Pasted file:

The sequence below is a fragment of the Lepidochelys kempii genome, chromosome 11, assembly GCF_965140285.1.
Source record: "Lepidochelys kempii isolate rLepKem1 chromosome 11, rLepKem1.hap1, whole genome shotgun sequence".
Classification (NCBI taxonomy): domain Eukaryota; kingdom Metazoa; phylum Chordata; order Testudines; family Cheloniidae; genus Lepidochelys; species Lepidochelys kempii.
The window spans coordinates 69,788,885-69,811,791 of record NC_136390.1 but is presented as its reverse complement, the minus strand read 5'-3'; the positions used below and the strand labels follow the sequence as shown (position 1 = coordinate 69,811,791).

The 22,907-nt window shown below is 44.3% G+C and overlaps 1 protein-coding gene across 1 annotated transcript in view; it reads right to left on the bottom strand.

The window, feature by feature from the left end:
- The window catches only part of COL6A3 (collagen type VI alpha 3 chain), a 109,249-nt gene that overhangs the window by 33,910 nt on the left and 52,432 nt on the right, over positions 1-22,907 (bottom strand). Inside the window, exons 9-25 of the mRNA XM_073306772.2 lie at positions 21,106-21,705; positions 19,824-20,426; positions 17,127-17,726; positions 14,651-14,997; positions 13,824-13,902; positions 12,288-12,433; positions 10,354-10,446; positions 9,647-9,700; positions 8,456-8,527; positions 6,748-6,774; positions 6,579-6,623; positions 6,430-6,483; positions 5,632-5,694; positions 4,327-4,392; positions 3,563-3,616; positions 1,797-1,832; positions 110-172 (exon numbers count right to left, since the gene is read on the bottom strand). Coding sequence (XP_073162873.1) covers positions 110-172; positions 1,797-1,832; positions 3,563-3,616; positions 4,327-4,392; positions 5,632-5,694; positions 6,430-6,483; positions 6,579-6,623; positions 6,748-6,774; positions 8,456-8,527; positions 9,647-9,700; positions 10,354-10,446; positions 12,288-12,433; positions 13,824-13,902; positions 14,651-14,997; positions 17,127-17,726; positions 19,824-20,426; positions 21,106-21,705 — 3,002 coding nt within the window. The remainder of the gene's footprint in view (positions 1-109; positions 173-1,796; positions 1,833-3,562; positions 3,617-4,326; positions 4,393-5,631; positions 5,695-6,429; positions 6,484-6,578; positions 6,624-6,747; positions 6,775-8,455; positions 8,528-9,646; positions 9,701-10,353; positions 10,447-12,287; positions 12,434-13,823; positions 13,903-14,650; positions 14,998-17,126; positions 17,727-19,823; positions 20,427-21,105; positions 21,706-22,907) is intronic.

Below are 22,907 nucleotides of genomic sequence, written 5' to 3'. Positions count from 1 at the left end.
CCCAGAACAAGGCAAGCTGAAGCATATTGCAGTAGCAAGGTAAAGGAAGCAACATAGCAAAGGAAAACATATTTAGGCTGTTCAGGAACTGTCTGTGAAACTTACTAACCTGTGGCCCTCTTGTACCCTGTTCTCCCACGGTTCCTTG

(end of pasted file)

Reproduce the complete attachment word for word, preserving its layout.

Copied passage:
The sequence below is a fragment of the Lepidochelys kempii genome, chromosome 11, assembly GCF_965140285.1.
Source record: "Lepidochelys kempii isolate rLepKem1 chromosome 11, rLepKem1.hap1, whole genome shotgun sequence".
Classification (NCBI taxonomy): domain Eukaryota; kingdom Metazoa; phylum Chordata; order Testudines; family Cheloniidae; genus Lepidochelys; species Lepidochelys kempii.
The window spans coordinates 69,788,885-69,811,791 of record NC_136390.1 but is presented as its reverse complement, the minus strand read 5'-3'; the positions used below and the strand labels follow the sequence as shown (position 1 = coordinate 69,811,791).

The 22,907-nt window shown below is 44.3% G+C and overlaps 1 protein-coding gene across 1 annotated transcript in view; it reads right to left on the bottom strand.

The window, feature by feature from the left end:
- The window catches only part of COL6A3 (collagen type VI alpha 3 chain), a 109,249-nt gene that overhangs the window by 33,910 nt on the left and 52,432 nt on the right, over positions 1-22,907 (bottom strand). Inside the window, exons 9-25 of the mRNA XM_073306772.2 lie at positions 21,106-21,705; positions 19,824-20,426; positions 17,127-17,726; positions 14,651-14,997; positions 13,824-13,902; positions 12,288-12,433; positions 10,354-10,446; positions 9,647-9,700; positions 8,456-8,527; positions 6,748-6,774; positions 6,579-6,623; positions 6,430-6,483; positions 5,632-5,694; positions 4,327-4,392; positions 3,563-3,616; positions 1,797-1,832; positions 110-172 (exon numbers count right to left, since the gene is read on the bottom strand). Coding sequence (XP_073162873.1) covers positions 110-172; positions 1,797-1,832; positions 3,563-3,616; positions 4,327-4,392; positions 5,632-5,694; positions 6,430-6,483; positions 6,579-6,623; positions 6,748-6,774; positions 8,456-8,527; positions 9,647-9,700; positions 10,354-10,446; positions 12,288-12,433; positions 13,824-13,902; positions 14,651-14,997; positions 17,127-17,726; positions 19,824-20,426; positions 21,106-21,705 — 3,002 coding nt within the window. The remainder of the gene's footprint in view (positions 1-109; positions 173-1,796; positions 1,833-3,562; positions 3,617-4,326; positions 4,393-5,631; positions 5,695-6,429; positions 6,484-6,578; positions 6,624-6,747; positions 6,775-8,455; positions 8,528-9,646; positions 9,701-10,353; positions 10,447-12,287; positions 12,434-13,823; positions 13,903-14,650; positions 14,998-17,126; positions 17,727-19,823; positions 20,427-21,105; positions 21,706-22,907) is intronic.

Below are 22,907 nucleotides of genomic sequence, written 5' to 3'. Positions count from 1 at the left end.
CCCAGAACAAGGCAAGCTGAAGCATATTGCAGTAGCAAGGTAAAGGAAGCAACATAGCAAAGGAAAACATATTTAGGCTGTTCAGGAACTGTCTGTGAAACTTACTAACCTGTGGCCCTCTTGTACCCTGTTCTCCCACGGTTCCTTG